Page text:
Tap is the missing link between this new generation of computing technology, and precise, easy input. Without Tap, these are just cool gadgets. With Tap, they are productive necessities.

Additionally, Tap frees us from the widespread posture and repetitive motion problems in the modern world. Unlike using a keyboard, you can work in a comfortable, natural position.

Keeping “Black Mirror” in mind can you see any potential drawbacks about this technology that people should think more deeply about?

Unlike a lot of developments in our digital world, Tap is an extremely human-friendly technology. Most devices, including the venerable QWERTY Keyboard, force us to adapt, and limit, our natural behavior in order to utilize the technology. And, that always has unexpected consequences. But Tap adapts to what we naturally do with our hands, and has the potential to restore a great deal of health to the world, once we stop hunching over our keys, and thumb-keyboards.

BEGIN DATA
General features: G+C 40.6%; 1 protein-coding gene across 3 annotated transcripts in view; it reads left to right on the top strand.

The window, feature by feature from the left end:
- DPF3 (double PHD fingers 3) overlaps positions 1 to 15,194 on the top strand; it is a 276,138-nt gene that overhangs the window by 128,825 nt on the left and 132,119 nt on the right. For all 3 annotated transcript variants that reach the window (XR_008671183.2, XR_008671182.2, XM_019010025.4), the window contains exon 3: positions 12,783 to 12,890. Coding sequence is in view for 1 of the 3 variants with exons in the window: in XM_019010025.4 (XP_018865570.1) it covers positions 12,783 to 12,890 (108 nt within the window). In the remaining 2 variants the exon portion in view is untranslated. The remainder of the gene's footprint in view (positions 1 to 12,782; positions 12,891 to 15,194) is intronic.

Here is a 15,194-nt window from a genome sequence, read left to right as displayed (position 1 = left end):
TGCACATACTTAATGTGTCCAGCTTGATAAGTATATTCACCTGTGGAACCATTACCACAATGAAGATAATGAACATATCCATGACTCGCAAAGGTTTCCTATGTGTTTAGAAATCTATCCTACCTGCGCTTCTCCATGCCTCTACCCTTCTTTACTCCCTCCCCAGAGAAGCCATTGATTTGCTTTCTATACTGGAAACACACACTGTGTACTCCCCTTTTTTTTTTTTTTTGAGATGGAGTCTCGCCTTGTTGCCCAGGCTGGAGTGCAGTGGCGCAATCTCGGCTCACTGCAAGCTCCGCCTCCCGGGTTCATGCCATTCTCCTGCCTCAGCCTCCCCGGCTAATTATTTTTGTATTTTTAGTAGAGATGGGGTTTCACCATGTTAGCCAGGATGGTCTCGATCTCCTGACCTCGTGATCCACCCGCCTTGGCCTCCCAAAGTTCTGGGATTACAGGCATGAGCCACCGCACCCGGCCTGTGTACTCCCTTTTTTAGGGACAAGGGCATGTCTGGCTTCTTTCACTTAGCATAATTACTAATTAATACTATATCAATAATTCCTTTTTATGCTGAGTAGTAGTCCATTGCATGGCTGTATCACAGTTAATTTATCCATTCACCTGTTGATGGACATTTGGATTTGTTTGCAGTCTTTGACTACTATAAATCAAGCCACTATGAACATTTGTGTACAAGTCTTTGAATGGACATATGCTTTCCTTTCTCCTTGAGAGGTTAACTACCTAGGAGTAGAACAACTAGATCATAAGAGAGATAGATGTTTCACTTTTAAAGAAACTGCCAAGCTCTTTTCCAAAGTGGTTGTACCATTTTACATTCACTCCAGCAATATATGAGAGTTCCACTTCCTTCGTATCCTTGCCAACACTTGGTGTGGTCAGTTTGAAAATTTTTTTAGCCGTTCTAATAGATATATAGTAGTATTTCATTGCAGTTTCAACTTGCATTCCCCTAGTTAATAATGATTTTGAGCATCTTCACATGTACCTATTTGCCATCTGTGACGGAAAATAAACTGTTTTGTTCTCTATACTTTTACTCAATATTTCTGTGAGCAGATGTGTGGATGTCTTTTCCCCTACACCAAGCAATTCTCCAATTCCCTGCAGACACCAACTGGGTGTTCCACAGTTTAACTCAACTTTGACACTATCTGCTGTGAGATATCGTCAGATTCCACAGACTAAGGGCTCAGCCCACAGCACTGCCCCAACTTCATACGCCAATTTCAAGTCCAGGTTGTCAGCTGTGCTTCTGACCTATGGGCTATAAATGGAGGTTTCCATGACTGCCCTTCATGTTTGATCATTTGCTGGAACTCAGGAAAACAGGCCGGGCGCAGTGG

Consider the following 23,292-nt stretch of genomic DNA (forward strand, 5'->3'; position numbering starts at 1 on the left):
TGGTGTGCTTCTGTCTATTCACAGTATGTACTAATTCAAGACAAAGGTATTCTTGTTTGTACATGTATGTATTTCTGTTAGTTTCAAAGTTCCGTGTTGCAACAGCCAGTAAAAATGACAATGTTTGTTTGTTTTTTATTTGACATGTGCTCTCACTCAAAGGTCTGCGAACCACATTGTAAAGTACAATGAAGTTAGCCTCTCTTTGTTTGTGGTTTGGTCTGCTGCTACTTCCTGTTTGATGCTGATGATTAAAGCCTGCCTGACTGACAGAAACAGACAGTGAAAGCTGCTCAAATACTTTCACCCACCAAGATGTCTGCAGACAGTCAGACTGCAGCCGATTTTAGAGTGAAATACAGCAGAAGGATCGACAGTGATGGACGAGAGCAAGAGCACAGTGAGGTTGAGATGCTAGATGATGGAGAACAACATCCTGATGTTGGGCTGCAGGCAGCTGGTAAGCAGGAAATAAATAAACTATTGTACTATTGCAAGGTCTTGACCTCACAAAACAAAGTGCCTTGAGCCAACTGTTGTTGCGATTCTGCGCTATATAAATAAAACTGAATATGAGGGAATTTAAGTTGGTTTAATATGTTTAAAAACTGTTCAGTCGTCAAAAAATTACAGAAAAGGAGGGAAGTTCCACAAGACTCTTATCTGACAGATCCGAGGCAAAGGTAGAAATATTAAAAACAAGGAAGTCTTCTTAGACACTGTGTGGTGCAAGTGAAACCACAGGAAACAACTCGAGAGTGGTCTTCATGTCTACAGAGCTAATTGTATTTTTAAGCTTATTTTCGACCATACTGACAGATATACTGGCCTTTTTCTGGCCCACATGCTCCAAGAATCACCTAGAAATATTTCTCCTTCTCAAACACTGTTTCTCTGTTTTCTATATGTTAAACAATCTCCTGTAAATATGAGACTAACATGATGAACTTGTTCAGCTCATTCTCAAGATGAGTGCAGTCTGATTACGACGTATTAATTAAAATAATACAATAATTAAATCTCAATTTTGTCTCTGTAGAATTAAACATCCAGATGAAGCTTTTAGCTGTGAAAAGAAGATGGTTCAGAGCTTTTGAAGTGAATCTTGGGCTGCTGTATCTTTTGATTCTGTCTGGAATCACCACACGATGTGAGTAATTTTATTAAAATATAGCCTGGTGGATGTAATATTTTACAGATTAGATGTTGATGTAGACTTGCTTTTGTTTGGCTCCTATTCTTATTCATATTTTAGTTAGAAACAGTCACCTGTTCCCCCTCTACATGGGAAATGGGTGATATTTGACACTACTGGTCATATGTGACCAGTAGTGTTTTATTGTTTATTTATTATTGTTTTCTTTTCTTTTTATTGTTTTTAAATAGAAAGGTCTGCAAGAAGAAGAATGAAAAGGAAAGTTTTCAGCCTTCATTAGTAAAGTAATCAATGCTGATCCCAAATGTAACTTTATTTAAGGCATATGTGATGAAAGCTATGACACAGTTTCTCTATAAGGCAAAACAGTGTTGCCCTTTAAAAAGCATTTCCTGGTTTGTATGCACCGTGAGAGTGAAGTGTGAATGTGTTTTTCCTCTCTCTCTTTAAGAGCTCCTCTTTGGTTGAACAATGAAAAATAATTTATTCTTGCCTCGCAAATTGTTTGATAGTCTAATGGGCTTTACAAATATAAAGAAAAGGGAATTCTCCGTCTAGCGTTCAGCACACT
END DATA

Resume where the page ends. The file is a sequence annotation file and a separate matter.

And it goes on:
Of course, Tap does enable some technologies which can be quite socially disruptive, such as augmented reality. One of the reassuring things about the adoption trends of AR and these ‘always on’ wearables, is that developers are discovering that ‘less is more’. The less such devices distract us from engaging in the real world, the more we tend to adopt them. So I don’t think we’ll be entering the Matrix any time soon.

Was there a “tipping point” that led you to this breakthrough? Can you tell us that story?

I started to think about Tap — or really, just the overall problem of how to interact with the new generation of digital devices — in late 2013, when the first smartwatches and VR and AR headsets were emerging.